Lumen

The Catholic Gift to Civilisation

How Catholics gave the modern world so many things that we now take for granted

By: Holden , Fr Marcus / Pinsent, Fr Andrew

Format: A6 Paperback

Dimensions: 10.5cm by 14.8cm

ISBN : 9781860827259

Number of Pages: 112

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Publication Date: 26 Jan 2011

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Product Code: EV6

£2.95

In a recent debate, broadcast worldwide by the BBC, over 87% of the audience rejected the motion that the Catholic Church is a force for good in the world. To set the record straight, this booklet summarises the extraordinary fruitfulness of the faith, noting that our university system, art, music, legal tradition, charity and even much of our science arises from Catholic civilisation and Catholic minds. This booklet is a great source of encouragement for Catholics and is ideal for those engaged in apologetics, evangelism and teaching today, and for anyone wishing to investigate further.

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Anonymous

13/07/2016

Page for page, no work of Catholic apologetics could possibly pack as much punch per pica as this 100-page booklet written by two English priests. Need convincing that the Church underlies our entire civilization? Read this little book, organized as a mini-Catechism.

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Anonymous

04/07/2016

This book sets out to rebut the commonly held view that the Catholic Church is opposed to science and 'progress'. It tells the story of the contributions that Catholics and the Church in general have made to Western civilization, morality and ideas. It is packed with practical stories and examples - including that of Georges LeMaitre, the Catholic priest whose theory of the big bang underpins modern cosmology. The book is short and easy to read.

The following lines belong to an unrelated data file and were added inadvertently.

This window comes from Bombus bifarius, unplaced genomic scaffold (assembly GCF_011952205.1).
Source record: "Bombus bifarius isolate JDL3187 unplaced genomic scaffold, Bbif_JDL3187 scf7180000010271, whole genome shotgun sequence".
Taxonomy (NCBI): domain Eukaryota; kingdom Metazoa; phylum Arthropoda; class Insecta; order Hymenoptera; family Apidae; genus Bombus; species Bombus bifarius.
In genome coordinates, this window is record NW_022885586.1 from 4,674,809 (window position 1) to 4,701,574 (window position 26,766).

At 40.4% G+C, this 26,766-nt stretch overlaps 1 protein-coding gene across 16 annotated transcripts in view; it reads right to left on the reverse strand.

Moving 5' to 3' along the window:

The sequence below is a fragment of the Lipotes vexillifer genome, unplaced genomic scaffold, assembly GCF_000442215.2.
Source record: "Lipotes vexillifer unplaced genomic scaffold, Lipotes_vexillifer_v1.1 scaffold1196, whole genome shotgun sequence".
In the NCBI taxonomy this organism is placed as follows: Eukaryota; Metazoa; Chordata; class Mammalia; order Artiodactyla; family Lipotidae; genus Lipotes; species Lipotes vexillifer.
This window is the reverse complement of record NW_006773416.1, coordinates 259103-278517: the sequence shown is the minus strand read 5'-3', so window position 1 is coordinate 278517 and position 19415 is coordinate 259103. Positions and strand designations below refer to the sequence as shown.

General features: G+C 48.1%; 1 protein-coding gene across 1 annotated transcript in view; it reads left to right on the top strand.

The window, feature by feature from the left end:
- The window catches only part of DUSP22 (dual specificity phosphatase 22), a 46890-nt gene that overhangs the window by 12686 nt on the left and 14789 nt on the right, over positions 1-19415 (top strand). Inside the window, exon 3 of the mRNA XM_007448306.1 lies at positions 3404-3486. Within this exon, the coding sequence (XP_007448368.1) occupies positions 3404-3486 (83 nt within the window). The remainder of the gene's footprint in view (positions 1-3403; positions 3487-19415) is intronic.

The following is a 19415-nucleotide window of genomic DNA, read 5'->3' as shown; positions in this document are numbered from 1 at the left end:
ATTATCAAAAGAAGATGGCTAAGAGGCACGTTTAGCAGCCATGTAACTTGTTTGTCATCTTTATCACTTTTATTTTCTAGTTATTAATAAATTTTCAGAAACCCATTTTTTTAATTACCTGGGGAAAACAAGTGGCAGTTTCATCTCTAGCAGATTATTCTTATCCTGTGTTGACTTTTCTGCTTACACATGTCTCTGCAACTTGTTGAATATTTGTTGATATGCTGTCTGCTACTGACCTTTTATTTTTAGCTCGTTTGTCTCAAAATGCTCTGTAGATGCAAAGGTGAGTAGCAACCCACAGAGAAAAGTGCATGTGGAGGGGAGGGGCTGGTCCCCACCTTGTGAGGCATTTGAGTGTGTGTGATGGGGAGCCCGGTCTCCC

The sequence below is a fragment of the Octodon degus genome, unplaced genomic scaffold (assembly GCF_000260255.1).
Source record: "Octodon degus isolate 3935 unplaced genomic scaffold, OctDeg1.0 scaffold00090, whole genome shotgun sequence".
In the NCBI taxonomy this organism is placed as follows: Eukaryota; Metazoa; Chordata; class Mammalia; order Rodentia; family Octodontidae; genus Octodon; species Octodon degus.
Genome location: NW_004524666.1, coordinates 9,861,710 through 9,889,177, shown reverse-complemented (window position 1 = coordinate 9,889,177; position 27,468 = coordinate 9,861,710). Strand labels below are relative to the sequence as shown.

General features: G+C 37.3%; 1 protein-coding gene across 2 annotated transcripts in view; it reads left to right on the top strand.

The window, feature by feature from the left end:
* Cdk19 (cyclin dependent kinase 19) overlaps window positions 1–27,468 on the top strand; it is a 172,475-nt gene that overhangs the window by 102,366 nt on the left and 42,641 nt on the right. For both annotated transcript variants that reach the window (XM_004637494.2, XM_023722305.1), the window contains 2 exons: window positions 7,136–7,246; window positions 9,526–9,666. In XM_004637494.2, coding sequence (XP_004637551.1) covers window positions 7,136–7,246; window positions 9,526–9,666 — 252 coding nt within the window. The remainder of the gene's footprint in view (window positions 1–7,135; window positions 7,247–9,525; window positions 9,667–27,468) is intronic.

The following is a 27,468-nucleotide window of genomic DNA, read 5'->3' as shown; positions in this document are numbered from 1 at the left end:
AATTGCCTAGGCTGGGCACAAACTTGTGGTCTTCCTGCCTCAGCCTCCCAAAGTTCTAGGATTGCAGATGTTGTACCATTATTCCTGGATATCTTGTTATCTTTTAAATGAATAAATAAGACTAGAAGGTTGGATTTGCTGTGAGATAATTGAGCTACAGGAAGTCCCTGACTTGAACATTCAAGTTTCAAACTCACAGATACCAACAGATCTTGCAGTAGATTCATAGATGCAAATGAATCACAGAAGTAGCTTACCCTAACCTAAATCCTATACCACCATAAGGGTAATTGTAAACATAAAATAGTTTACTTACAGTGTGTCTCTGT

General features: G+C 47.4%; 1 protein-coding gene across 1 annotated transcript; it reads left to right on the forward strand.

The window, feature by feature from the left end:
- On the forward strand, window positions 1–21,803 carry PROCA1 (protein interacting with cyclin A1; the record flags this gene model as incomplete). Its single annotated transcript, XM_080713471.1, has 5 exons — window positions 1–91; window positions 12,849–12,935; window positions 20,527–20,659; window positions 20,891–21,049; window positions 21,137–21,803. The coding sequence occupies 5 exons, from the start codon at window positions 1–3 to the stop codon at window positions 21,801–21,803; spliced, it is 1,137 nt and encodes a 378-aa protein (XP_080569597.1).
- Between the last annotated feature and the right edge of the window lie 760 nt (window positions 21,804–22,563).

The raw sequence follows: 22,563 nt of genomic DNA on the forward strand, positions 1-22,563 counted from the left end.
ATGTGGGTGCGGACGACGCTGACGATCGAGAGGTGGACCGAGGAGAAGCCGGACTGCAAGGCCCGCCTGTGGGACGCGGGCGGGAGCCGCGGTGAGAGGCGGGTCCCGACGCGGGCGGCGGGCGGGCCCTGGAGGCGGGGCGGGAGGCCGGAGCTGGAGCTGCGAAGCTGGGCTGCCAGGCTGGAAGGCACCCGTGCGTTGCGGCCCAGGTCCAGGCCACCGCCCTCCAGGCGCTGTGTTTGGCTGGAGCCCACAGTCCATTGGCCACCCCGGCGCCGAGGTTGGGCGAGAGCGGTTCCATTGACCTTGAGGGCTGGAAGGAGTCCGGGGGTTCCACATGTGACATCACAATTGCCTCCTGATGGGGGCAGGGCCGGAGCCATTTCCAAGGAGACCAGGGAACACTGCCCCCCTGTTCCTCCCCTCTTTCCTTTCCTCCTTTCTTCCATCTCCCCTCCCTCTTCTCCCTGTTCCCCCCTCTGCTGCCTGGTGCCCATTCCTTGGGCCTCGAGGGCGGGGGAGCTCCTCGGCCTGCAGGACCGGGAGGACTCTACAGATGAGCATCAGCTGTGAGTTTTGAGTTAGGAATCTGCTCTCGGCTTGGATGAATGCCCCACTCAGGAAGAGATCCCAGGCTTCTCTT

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Anonymous

04/07/2016

With remarkable clarity and conciseness, this small book is a treasure trove of information about the enormous and grossly overlooked contribution of the Catholic Church to the promotion of culture, social justice and trhe common good underpinned by Faith. It is an easy and comprehensive tool to enable one to grasp the depth and range of so much is owed to our Christian roots. It also enables one to search more deeply the topics that are so well presented. It takes amazing skill and scholarship to cover so much ground so compactly. It is ideal as a gift for people who are ignorant of the subject as it is very reader friendly.

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Anonymous

04/07/2016

Excellent brief tour through the history of contributions to civilisation from Catholics, Church-supported organisations and the Church itself. It covers not just the arts -as would be expected- but charity, law, language, science and more. Did you know, for instance, that the Church created the university system across Europe in the early Second Millennium, and was responsible for the first schools? That Nicolaus Copernicus was a Catholic priest? That Galileo's daughter chose to become a nun? That Gregor Mendel, the founder of the science of genetics, was a monk? That Georges Lemaître, the originator of Big Bang Theory, was a Catholic Priest? Along with more on science and philosophy we see that the Church is responsible for the nature of the legal system across much of the world, and that our Western concepts of individual persons and human dignity originate with Catholicism. In addition to its intended purpose for instructing those interested in becoming Catholics, this makes an superb precis for the general reader. But I must end with a caution about using this for apologetics. If someone argues against Christianity that it has been responsible for a lot of evil in history, it would be fatal for the Christian to respond by regurgitating the facts from this pamphlet. Instead of accepting the antagonist's terms -upon which he will never be convinced- the Christian must dispute them. It is not Christianity that has been responsible for evil in history, but particular *people and institutions*, some of whom happened to be affiliated to Christianity, or even cited the religion as an excuse for their actions. That they have done bad things is not in question, but it does nothing towards proving that Christianity is false. Likewise, the Christian must not, on pain of inconsistency, approach the non-Christian and argue for the truth of Christianity based upon the good things that particular Christians and Christian institutions have done in the past.